The 400th V-22 Osprey Has Been Delivered to the U.S. Military
The Bell Textron Boeing V-22 Osprey replaced a pair of military helicopters with a revolutionary capability. Operation Eagle Claw, the aborted rescue of Americans from Iran in 1980, showed that improvements in certain performance and operational areas were needed to be able to plan and succeed with any missions like that in the future. Forty years later, the fruition of these improvements is the Bell Boeing MV-/CV-22 Osprey, of which the 400th airframe was recently delivered.
The Department of Defense launched the new “Joint-service Vertical take-off/landing Experimental” program in 1981, and the V-22 Osprey first flew in 1989. The twin-engined tiltrotor aircraft combined a helicopter’s slow speed and hover capabilities with a relatively fast cruise speed when in “airplane” mode. A team made up of Bell Helicopter and Boeing Helicopters divisions won the Development contract in 1983.
After a long test and re-engineering program, the U.S. Marine Corps went operational with their first MV-22 version in 2007, allowing the retirement of their CH-46 Sea Knights and CH-53D Sea Stallions.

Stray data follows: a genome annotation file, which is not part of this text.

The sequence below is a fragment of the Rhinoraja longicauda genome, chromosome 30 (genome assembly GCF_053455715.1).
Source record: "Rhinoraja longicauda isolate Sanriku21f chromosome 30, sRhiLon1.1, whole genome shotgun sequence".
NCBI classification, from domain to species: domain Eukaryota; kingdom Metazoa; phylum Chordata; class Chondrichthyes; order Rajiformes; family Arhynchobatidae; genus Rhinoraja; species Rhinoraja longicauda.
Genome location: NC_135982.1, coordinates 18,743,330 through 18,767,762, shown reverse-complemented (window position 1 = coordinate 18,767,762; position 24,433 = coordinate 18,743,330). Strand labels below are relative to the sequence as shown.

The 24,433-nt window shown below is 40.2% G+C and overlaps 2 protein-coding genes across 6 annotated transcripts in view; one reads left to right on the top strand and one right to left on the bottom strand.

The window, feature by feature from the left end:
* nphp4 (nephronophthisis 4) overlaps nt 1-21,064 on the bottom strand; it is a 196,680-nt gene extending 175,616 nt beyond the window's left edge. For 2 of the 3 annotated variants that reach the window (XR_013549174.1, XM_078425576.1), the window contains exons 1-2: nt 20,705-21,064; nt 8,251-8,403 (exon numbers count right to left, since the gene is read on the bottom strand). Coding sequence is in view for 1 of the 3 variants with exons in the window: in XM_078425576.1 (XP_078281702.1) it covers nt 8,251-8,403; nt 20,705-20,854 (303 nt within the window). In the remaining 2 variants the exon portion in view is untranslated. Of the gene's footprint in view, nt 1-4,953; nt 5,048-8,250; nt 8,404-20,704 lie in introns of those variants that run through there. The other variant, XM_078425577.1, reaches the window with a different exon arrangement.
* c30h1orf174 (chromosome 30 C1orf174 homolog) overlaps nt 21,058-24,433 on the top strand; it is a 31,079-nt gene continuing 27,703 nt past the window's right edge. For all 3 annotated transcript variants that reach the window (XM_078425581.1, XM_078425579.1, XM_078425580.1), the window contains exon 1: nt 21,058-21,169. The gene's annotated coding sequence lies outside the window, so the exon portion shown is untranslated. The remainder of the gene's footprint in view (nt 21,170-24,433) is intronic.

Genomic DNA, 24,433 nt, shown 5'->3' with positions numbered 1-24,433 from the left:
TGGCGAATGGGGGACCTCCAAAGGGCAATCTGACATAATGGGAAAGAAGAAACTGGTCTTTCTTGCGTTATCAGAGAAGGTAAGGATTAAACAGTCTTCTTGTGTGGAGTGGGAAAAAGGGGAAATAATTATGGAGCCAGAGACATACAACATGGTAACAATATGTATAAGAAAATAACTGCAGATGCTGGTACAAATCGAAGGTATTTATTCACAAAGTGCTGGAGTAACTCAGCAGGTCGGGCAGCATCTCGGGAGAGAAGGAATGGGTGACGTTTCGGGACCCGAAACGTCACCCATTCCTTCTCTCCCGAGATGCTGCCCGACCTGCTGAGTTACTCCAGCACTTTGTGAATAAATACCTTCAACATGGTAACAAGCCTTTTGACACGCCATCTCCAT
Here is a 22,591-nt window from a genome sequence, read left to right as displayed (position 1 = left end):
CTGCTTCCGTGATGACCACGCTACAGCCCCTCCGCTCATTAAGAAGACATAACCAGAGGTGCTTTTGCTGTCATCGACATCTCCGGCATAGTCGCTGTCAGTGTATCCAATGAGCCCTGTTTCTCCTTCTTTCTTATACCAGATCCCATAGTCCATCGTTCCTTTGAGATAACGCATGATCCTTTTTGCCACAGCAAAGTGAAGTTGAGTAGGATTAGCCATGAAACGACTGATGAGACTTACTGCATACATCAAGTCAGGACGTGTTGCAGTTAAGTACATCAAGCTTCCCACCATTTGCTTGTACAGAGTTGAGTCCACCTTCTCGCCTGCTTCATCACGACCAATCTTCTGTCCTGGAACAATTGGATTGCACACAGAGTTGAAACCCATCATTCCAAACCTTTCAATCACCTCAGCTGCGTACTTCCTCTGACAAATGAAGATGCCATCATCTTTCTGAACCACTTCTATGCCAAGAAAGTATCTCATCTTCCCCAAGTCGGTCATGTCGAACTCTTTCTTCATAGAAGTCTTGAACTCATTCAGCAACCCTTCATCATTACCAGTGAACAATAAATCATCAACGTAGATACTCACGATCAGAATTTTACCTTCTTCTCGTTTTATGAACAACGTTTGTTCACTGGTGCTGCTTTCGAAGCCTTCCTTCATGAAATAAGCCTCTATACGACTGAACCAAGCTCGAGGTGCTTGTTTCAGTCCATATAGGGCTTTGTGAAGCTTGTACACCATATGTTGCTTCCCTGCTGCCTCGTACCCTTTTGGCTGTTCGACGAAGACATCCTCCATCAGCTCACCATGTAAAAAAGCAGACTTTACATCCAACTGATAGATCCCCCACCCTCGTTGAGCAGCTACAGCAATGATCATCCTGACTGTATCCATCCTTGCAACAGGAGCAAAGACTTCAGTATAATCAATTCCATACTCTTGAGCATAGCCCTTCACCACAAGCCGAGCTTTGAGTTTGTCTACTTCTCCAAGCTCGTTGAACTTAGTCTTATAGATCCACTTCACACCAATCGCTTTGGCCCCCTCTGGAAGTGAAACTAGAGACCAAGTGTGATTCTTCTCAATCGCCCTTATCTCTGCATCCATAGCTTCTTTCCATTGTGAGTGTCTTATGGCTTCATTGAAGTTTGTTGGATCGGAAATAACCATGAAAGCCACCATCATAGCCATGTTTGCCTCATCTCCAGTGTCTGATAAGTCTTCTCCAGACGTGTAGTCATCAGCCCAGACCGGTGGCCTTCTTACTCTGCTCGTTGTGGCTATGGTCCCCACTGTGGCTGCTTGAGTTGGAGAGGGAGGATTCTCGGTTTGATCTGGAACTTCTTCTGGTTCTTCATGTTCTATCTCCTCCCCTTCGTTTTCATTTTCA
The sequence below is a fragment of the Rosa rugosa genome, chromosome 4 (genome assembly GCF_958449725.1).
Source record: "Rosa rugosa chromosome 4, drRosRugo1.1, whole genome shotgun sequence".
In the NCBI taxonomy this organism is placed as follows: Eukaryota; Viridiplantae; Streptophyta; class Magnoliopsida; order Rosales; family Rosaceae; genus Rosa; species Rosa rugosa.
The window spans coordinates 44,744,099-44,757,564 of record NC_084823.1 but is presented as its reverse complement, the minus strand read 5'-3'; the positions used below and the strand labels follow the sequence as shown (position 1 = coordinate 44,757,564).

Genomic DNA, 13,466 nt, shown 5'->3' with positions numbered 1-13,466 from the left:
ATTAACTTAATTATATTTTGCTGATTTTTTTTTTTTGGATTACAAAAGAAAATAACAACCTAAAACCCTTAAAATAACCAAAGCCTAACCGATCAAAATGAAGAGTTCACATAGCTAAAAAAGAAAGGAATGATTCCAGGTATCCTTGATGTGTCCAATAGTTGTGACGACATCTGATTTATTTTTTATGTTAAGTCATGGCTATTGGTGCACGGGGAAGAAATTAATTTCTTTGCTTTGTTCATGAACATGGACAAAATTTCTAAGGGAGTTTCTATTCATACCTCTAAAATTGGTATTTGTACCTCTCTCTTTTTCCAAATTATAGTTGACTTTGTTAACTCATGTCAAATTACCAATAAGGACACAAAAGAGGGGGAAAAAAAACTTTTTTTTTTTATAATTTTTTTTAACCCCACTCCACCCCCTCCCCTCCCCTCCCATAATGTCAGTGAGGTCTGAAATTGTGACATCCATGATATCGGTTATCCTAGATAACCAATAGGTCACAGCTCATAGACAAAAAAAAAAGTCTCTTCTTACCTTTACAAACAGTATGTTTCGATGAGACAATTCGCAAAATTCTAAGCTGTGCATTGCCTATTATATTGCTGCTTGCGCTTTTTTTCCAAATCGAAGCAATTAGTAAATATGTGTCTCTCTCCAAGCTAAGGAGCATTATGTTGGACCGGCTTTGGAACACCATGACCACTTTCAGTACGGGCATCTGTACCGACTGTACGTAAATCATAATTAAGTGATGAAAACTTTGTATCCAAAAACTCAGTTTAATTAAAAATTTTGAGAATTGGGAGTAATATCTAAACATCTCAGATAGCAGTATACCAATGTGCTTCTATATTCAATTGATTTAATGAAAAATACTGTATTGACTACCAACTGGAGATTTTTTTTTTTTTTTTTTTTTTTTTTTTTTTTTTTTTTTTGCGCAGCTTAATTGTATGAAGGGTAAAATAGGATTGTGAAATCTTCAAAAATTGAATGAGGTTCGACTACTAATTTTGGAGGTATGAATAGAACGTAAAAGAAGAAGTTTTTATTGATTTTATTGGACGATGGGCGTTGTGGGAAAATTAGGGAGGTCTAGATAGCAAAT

The Air Force had already identified that their MH-53 Pave Low III helicopters were long in tooth, having served in the Viet Nam war decades earlier, and the new CV-22s helped to replace their capability, beginning in 2009. Recently, the U.S. Navy is awaiting delivery of new CMV-22 airframes, which will be used for ship-to-ship replenishment, allowing the long-serving Grumman C-2A COD to retire.
At times, due to accidents, the Osprey procurement has been held up until investigations were completed and fixes, if needed, were implemented. Recently, a steady production of Ospreys has allowed the 400th airframe’s delivery to occur in June, 2020. The U.S. Air Force received the milestone aircraft, a new CV-22B for their Special Operations forces.
The Marine Corps will ultimately order 360 MV-22s, plus an additional dozen or so for Presidential support (with HMX-1). The Air Force has around 50 of their CV-22 version, and the U.S. Navy looks to operate a few more than 40 of the tiltrotors. Reading between the lines, there should be around 470 Ospreys built for the U.S. military branches. Japan’s Ground Self-Defense Force had ordered 5 Ospreys, and they are the only non-U.S. military operator.